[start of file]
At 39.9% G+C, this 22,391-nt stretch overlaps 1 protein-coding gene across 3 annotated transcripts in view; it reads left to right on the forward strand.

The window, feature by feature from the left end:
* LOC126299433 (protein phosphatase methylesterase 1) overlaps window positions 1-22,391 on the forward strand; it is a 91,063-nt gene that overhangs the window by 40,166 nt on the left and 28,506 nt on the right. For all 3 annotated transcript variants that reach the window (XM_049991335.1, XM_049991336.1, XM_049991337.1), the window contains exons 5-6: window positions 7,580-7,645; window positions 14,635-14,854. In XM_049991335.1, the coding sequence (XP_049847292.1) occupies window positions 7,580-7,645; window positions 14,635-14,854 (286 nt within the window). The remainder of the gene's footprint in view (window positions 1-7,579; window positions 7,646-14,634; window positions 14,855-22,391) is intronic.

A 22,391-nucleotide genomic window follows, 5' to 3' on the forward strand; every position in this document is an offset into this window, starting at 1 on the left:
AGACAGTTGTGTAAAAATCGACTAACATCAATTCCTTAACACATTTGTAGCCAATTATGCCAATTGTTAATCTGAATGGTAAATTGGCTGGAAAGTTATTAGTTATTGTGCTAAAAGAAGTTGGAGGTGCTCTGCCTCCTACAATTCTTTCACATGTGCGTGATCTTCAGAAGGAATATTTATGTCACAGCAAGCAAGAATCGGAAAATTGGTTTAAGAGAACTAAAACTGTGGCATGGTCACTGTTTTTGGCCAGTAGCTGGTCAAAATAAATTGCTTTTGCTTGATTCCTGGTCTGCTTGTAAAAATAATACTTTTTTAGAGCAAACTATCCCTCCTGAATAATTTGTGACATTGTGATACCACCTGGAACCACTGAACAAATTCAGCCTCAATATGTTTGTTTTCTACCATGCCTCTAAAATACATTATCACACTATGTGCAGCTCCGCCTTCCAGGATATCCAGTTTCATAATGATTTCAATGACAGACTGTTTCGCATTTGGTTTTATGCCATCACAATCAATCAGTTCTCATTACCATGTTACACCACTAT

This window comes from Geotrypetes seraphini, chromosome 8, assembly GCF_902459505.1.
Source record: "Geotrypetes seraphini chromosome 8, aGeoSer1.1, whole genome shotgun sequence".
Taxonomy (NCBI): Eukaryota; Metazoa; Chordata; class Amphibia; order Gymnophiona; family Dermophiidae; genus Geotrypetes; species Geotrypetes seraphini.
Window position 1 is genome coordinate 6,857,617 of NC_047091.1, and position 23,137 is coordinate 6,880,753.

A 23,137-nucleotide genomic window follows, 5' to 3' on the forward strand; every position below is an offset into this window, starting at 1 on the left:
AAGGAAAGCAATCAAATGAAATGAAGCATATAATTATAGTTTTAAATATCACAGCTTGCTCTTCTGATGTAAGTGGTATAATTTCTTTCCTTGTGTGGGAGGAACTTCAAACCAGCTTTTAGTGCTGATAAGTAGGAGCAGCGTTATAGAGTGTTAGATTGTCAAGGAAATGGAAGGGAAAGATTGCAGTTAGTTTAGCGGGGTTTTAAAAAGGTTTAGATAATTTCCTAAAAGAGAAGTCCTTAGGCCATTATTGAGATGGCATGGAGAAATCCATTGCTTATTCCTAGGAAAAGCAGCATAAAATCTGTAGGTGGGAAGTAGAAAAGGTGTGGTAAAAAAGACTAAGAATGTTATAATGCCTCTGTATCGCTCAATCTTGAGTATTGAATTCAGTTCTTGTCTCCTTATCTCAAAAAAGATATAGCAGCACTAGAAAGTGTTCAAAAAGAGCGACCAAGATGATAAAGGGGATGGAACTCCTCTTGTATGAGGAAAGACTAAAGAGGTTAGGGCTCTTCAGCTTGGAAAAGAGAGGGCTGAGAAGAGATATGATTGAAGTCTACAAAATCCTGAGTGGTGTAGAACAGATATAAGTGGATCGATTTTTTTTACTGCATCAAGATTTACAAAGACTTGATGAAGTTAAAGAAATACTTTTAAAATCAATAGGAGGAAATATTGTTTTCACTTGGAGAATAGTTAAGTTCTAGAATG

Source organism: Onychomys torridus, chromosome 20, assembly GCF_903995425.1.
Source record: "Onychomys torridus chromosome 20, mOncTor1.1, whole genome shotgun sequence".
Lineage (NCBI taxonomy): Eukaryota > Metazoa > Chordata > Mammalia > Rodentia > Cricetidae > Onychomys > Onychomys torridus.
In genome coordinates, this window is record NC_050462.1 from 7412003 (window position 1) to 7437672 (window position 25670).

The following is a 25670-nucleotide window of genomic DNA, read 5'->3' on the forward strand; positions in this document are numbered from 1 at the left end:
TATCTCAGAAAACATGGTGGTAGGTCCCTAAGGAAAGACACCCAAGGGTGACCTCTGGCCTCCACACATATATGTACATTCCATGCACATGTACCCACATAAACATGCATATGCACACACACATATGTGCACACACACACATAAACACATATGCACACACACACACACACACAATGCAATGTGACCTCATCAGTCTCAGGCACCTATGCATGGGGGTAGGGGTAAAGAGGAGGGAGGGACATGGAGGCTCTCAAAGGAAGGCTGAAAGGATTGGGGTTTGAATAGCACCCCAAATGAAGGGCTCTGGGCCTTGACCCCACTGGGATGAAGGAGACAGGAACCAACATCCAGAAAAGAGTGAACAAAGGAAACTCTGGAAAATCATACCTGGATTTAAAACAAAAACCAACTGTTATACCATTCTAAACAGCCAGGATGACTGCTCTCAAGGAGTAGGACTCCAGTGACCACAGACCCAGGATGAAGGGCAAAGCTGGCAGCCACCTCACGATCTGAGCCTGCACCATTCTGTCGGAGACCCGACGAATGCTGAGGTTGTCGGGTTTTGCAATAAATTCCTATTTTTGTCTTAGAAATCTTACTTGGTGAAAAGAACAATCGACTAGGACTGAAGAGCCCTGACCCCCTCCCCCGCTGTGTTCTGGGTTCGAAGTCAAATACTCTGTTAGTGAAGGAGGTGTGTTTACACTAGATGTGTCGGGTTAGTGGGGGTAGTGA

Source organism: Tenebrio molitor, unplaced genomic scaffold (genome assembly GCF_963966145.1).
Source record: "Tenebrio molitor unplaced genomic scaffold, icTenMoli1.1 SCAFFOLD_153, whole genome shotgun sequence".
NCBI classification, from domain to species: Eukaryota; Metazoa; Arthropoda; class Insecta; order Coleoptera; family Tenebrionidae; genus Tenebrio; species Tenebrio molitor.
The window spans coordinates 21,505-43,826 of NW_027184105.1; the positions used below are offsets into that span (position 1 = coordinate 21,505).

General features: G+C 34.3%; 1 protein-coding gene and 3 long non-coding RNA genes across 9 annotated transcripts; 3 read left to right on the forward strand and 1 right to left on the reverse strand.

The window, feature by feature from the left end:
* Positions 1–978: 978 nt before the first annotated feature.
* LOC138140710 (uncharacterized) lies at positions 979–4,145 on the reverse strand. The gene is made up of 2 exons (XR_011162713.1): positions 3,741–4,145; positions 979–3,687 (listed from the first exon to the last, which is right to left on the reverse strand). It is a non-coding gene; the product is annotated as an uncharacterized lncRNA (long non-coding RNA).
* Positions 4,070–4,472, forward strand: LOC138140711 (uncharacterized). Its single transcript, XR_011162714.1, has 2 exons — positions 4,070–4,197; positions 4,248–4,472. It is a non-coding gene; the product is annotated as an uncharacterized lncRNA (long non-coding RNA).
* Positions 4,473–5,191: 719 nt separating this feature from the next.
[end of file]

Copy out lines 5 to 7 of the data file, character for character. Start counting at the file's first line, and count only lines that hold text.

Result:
AGACAGTTGTGTAAAAATCGACTAACATCAATTCCTTAACACATTTGTAGCCAATTATGCCAATTGTTAATCTGAATGGTAAATTGGCTGGAAAGTTATTAGTTATTGTGCTAAAAGAAGTTGGAGGTGCTCTGCCTCCTACAATTCTTTCACATGTGCGTGATCTTCAGAAGGAATATTTATGTCACAGCAAGCAAGAATCGGAAAATTGGTTTAAGAGAACTAAAACTGTGGCATGGTCACTGTTTTTGGCCAGTAGCTGGTCAAAATAAATTGCTTTTGCTTGATTCCTGGTCTGCTTGTAAAAATAATACTTTTTTAGAGCAAACTATCCCTCCTGAATAATTTGTGACATTGTGATACCACCTGGAACCACTGAACAAATTCAGCCTCAATATGTTTGTTTTCTACCATGCCTCTAAAATACATTATCACACTATGTGCAGCTCCGCCTTCCAGGATATCCAGTTTCATAATGATTTCAATGACAGACTGTTTCGCATTTGGTTTTATGCCATCACAATCAATCAGTTCTCATTACCATGTTACACCACTAT

This window comes from Geotrypetes seraphini, chromosome 8, assembly GCF_902459505.1.
Source record: "Geotrypetes seraphini chromosome 8, aGeoSer1.1, whole genome shotgun sequence".